Jan 14, 2010

PO Box 1142 - Who Knew?

There was an interesting article in my National Parks Conservation Association (NPCA) magazine, about a facility known only as P.O. Box 1142.  Very interesting.

P.O. Box 1142 was a secret American military intelligence facility that operated during World War II. The Army and Navy had two special wings whose core duty was to interview the Prisoners of War (POWs), known as MIS-Y (Military Intrellegence Service-Y) and Op-16-Z (Operation-16-Z). They were known by their codename, the mailing address "P.O. Box 1142."  Notable prisoners housed at the facility included rocket scientist Wernher von Braun, spymaster Reinhard Gehlen, and Heinz Schlicke, inventor of infrared detection.

P.O. Box 1142 was based out of Fort Hunt, Virginia, formerly part of George Washington's farmlands. German scientists, submariners and soldiers were questioned.  P.O. Box 1142 obtained valuable intelligence from German POWs and also communicated with Allied POWs overseas. The camp was in violation of the Geneva Conventions because the Red Cross was not notified of the transfer or location of the prisoners, but according to the surviving wardens torture was not used.  However, at least one of those interrogated, U-boat captain Werner Henke, committed suicide. The work done at Fort Hunt contributed to the Allied victory of World War II. It also led to advances in scientific technology and military intelligence that directly influenced the Cold War. 

When the facility was disbanded, the participants were swown to secrecy, and many went to their graves without talking about it.  Over the years, various parts of the information became declassified, but no one told the Veterans.  In 2006, a Fort Hunt park ranger, during one of his tours, explained the history, and a participant explained that his neighbor had been stationed there.  This ranger took the initiative to ensure that this veteran, and others, were notified of the de-classification and to interview them to collect relevant information and history.  In October 2007, a group of the former intelligence workers gathered for the first time since the war's conclusion, and a flagpole and plaque recognizing their contributions were dedicated on the original grounds.  The Park Service is hoping to build a Visitor Center to immortalize this important part of our WWII history.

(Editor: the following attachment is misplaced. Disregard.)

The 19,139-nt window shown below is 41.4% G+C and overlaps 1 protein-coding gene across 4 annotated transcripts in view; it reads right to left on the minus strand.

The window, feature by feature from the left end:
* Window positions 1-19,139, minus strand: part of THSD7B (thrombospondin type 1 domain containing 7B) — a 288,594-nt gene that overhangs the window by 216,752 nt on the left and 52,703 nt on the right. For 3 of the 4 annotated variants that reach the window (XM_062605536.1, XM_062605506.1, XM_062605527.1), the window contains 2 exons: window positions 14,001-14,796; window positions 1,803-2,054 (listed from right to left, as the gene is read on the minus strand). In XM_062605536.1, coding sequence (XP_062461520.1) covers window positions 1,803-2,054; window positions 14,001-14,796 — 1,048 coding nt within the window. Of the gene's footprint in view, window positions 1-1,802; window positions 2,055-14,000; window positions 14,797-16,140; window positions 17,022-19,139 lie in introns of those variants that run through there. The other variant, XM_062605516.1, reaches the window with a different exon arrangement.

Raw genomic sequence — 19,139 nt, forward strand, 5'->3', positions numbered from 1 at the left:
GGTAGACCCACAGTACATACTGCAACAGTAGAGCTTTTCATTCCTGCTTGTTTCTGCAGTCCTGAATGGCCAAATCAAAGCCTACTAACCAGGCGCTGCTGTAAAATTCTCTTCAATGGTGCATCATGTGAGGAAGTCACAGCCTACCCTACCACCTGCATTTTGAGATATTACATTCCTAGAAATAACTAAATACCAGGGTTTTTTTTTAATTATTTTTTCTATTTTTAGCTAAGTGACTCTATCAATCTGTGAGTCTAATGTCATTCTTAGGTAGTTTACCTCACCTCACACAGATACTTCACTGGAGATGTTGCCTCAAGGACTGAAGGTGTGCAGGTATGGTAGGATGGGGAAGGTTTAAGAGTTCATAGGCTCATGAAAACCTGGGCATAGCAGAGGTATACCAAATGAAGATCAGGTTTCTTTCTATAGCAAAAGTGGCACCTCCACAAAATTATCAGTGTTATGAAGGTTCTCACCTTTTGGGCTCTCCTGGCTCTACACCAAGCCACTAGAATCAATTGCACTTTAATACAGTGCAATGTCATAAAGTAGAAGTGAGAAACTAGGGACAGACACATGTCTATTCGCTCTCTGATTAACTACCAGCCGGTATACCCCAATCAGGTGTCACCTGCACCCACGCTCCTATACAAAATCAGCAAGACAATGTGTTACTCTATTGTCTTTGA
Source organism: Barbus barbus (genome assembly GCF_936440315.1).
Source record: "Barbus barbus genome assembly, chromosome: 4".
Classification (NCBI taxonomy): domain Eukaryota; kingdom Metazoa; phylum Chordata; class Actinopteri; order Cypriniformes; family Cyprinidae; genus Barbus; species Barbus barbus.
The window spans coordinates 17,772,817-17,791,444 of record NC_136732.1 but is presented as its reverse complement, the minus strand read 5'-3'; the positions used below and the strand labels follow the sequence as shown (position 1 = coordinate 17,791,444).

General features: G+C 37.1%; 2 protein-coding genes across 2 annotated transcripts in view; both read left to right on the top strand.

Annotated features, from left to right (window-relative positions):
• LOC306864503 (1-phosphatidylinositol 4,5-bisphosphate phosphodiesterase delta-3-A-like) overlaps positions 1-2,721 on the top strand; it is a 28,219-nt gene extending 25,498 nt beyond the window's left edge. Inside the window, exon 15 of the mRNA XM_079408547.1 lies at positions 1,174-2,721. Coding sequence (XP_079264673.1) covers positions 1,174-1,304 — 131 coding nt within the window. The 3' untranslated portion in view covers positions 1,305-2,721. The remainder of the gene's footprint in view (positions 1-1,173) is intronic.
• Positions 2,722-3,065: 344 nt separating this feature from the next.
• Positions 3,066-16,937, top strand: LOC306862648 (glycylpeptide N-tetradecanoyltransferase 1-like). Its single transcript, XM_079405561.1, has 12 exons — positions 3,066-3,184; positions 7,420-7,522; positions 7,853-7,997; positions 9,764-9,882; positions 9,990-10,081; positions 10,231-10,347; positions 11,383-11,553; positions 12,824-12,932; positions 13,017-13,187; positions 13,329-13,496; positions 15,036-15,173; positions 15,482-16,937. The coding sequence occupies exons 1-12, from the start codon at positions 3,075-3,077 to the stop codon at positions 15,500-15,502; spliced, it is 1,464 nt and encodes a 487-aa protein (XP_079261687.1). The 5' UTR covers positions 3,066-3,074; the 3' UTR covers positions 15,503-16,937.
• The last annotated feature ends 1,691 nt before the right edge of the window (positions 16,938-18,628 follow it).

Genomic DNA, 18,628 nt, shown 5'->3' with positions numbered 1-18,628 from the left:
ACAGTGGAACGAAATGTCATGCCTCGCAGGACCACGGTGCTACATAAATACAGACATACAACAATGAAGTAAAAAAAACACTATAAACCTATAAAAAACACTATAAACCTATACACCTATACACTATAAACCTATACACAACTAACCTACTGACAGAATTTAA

For the full NPCA Article, click here.


  1. Wow... I don't live too far from Ft. Hunt. This sounds like an excuse for a day trip, to go see it.

  2. Thanks for sharing this. I'll have to pass this on to Paul. He's a huge WWII nut. (Hugs)Indigo

  3. I will read the full article soon. Interesting stuff!

  4. Very interesting! I had never heard of it and would like to learn more.

  5. im doing a project on this and so far so good lol very interesting


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